May 21 – The Alarming Spike In Tommy John Surgeries
It’s almost become not so much a matter of “if” but “when” for young pitchers needing Tommy John surgery. This season alone, Kris Medlen and Brandon Beachy each required a second elbow reconstruction, while Bobby Parnell, Oakland’s Jarrod Parker, Arizona’s Patrick Corbin, Detroit’s Bruce Rondon, Pittsburgh’s Jameson Taillon, Tampa Bay’s Matt Moore and most recently Florida’s Jose Fernandez will be going under the knife for the first time.
As Mets fans we’re well aware of the anguish having watched our very own Matt Harvey succumb to the dreaded ulnar collateral ligament tear. The UCL is a thick triangular band on the medial (closer to center) side of the elbow which connects the humerus to the ulna.
The act of throwing involves advancing the torso ahead of the arm followed by rotating the shoulder internally and (the acceleration phase) thrusting the humerus forward with the forearm trailing which results in the commonly described “whipping” motion. This puts tremendous tensile strain on the UCL at the elbow, particularly if you twist the elbow in a medial rotation to effect the spin you need for a breaking pitch.
We’ve all heard about how throwing is an “unnatural” act. There is some truth to the way the humeral head (the near end of the upper arm bone) fitting into something called the glenoid fossa (the “hole” in the scapula at the center of the shoulder) results in an awkward inversion when throwing overhand. Now this seems odd to me because when I look at cavemen in places like the Natural History Museum they all seem to be throwing spears and rocks overhand. Somehow I don’t think they suffered from UCL tears, “Hey Ugg, I think I tore my UCL with that last spear chuck at that bison.” “Ehh, rub some mastodon poop on it and call it a day Groog.”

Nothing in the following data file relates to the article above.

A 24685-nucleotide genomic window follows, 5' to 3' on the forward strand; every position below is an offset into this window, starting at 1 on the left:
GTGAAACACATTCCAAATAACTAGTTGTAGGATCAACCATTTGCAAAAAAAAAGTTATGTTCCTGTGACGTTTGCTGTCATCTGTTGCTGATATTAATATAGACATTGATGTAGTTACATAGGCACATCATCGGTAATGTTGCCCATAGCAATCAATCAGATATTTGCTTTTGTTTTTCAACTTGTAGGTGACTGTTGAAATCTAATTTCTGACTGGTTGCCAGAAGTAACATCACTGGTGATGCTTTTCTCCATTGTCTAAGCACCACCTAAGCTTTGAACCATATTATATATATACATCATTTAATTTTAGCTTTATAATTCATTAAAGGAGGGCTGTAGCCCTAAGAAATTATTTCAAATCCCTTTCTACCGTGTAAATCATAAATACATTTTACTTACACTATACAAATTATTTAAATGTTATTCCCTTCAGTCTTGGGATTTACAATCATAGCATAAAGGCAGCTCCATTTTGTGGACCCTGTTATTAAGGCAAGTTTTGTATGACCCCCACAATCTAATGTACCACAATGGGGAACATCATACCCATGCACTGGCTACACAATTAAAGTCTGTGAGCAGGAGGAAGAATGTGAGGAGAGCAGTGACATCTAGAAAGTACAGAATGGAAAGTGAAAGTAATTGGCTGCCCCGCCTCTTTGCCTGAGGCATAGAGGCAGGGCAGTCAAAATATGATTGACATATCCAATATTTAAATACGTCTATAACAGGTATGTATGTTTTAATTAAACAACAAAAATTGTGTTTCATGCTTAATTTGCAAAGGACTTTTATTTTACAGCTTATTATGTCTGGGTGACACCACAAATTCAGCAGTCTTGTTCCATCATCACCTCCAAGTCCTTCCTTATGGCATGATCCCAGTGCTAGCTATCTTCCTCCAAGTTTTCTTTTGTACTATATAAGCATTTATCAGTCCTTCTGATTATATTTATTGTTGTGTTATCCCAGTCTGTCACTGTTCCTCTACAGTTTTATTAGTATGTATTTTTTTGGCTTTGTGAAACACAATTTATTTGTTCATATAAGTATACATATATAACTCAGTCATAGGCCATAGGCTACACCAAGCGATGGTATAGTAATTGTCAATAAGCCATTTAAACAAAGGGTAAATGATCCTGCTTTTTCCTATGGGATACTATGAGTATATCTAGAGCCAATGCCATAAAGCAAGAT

But there’s nothing humorous about tearing a ligament, and the fact is humans have been throwing overhand to gain accuracy and power for over a million years and we clearly have a biomechanical adaptation for it. The problem with pitchers is the number of repetitions over time. I think there were only so many bison and only so many spears back in Groog’s day.
Eno Sarris of Fangraphs recently looked at some numbers that supported the notion that breaking pitches contribute to injury. He observed that Jose Fernandez threw more curve balls than anyone in 2014. He also linked to a Jeff Zimmerman article from March of 2012 that looked at 43 pitcher seasons where the pitchers threw sliders more than 30% of the time. Of those pitchers, over 46% of them ended up on the DL the following season. For curveballs he moved the percentage even lower to 25% of the time (to get enough of a sample), and of these pitchers (which included names such as John Lackey, A.J. Burnett, Josh Beckett, and Jonathan Niese), 51% of them ended up on the DL. I asked Zimmerman about Harvey and he said he couldn’t look at him because it was his first full season and he had nothing to compare it to, but to me it sure seemed like Harvey was using that devastating (in more ways than one) slider with more frequency than the previous year.
Over at Sports Illustrated, Tom Verducci, of now debunked “Verducci Effect” fame, chimed in with his own article this past April. He changes his tune somewhat from increases in yearly innings being the biggest culprit, to pitchers throwing more and harder at increasingly younger ages. He quotes:
“Major League Baseball gets the blame for pitchers getting injured,” said Glenn Fleisig, research director at the prestigious American Sports Medicine Institute in Birmingham, Ala. “But the fact is these pitchers definitely have some damage in their arm when they get them.”
Rate of Top-30 High School Draft Picks to Undergo Tommy John Surgery:
2002-09 • 39 Pitchers • 5 TJS • 12.8 Percent
2010-12 • 16 Pitchers • 5 TJS • 31.3 Percent
2013-14 • ???
Mark Mulder even tweeted on the subject with this:
You want to stop TJ injuries—-then don’t play baseball. Kids pitch year round and don’t play other sports. Arm only has so many bullets.